Code Name Atlas by Tony Evans
Genre: Post-Apocalyptic Thriller/Sci-Fi
Rating: **** Four Stars
Veteran Author: Yes, Army
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“Tony Evans is an American writer of science fiction. He is a military veteran who completed a tour in Iraq conducting more than 50 combat operations in support of Operation Iraqi Freedom where he recieved the Army Commendation Medal. He has a bachelors degree in Computer Science. His debut novel is Code Name Atlas.”
“Atlas is a war hero caught between his wife’s love or saving the survivors of earth. Earth has been destroyed by unknown forces leaving it in ruins. The closest thing to organized leadership is the packs of scavengers that take what they want. To keep his wife safe he builds an army. To give her the life she wants he fights. To win back their home he must go to war. But, she doesn’t believe that his sacrifice is for her and his selflessness is driving them apart. As he struggles for his wife’s devotion he is caught in a war with a tyrannical dictator. To win the war and his wife safety he must give her up and fight a war where defeat is expected. To fight a dictator he must become a warlord.
Hovering over everything is the threat of an alien invasion which Atlas slowly pieces together through unreliable stories told by the survivors. He soon learns that his fight is only a small part in a war that has been raging for hundreds of years and reaches throughout the galaxy.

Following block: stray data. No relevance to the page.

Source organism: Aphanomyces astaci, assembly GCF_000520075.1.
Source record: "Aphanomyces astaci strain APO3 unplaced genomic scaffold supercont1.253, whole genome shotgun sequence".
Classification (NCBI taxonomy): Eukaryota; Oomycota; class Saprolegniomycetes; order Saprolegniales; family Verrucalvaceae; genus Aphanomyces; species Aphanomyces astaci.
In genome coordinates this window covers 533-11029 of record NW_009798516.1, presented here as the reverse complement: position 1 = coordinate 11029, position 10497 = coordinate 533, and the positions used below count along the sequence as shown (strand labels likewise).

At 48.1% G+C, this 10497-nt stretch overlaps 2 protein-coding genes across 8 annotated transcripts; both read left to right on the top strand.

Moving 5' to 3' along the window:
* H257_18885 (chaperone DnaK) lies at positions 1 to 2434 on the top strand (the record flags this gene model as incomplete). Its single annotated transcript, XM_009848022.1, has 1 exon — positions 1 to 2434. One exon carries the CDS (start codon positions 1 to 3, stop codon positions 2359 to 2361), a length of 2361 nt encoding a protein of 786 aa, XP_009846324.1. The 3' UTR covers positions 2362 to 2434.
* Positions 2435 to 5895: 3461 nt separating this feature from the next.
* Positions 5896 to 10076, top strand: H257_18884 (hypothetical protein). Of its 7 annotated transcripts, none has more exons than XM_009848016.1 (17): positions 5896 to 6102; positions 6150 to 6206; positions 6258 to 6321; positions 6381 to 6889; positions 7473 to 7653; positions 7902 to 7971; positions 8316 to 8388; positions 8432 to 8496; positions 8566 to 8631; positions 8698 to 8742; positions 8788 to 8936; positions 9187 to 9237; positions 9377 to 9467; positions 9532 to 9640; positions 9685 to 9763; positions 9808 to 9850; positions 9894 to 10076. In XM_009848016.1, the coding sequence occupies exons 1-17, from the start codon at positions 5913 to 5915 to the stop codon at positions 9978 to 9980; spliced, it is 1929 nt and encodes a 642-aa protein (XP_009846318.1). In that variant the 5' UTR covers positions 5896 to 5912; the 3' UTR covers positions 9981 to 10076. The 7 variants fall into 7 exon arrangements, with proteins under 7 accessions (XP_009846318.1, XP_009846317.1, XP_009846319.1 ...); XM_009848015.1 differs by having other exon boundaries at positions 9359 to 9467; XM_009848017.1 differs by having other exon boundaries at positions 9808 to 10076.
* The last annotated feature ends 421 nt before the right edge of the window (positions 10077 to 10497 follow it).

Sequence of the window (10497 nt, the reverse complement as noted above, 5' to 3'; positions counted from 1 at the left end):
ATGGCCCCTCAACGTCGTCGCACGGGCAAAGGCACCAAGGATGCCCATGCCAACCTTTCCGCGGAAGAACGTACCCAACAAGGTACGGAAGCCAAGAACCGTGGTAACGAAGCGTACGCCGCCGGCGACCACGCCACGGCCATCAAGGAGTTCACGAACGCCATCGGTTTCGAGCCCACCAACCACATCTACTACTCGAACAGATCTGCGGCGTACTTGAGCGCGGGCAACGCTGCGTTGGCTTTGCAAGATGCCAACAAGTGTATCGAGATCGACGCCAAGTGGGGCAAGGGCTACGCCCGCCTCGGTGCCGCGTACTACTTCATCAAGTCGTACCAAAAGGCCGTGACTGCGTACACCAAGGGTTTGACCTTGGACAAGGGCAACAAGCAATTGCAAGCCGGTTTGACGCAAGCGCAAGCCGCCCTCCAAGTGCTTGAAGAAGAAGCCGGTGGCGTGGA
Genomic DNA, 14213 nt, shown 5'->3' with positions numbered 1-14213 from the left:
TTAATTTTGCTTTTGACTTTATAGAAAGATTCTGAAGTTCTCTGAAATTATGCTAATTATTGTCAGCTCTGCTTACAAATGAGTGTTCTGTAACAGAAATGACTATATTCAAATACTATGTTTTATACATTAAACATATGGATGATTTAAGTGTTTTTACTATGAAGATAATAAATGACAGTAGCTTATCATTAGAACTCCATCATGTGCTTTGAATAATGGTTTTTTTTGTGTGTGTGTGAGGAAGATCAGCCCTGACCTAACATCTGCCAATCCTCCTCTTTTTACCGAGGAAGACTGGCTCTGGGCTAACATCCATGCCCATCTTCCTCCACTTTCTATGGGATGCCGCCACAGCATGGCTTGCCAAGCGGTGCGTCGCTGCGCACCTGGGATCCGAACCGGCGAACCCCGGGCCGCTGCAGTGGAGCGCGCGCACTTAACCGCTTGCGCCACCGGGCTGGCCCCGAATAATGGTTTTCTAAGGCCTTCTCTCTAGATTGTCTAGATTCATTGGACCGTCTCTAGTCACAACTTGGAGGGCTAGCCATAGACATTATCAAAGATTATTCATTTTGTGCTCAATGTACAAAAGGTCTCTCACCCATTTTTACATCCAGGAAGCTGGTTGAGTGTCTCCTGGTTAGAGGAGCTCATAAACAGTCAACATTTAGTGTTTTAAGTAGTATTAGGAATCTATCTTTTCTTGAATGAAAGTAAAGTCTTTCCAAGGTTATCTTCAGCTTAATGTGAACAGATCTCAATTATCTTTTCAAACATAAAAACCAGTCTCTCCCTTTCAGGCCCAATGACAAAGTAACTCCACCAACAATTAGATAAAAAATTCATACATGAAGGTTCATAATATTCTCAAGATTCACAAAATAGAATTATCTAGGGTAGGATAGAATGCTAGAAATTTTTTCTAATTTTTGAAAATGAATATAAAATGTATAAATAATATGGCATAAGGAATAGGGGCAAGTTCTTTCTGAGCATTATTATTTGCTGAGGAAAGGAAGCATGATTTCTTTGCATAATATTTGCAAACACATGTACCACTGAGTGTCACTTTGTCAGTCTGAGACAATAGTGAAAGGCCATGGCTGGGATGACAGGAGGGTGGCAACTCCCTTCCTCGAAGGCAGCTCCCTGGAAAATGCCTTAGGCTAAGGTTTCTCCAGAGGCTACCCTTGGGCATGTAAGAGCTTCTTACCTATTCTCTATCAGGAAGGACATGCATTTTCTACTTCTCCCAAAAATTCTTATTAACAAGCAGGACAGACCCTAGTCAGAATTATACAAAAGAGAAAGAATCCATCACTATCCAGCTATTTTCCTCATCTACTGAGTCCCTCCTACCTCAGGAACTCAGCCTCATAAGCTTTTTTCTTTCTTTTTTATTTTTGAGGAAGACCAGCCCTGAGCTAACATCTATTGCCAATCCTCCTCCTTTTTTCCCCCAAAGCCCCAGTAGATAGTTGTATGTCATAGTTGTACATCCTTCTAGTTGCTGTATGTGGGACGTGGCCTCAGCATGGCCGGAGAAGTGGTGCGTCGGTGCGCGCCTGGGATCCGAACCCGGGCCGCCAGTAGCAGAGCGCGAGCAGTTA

A gritty and realistic feel blends with minimal use of science fiction elements to create a rich, believable contemporary story of one soldier’s heart-wrenching post-apocalyptic journey to keep his family alive.”
My Two Cents:
A breath of fresh air during the end of the world.
Definitely a new twist on the post-apocalyptic thriller genre. I mean, the hero’s girl isn’t supposed to resent him for being a hero and the good guys always win, right? From the big to small twists, this tale bucks every rule of action adventure. The bad guys are sympathetic and the good guys have a dark side.
This is no prepper tale of survival, but a military veteran’s take on rebuilding the world. As such, it stresses discipline, organization and teamwork over heroics. All with several mysteries hanging over the survivors… and did I mention the aliens?
My only real complaint is that these huge questions, there’s a lot of them, don’t get wrapped up until the end. Some of the most interesting tidbits come only in the final chapter. Sure, the best is saved for last, but I wonder why?
Still, a fun and different book that’s well worth the read.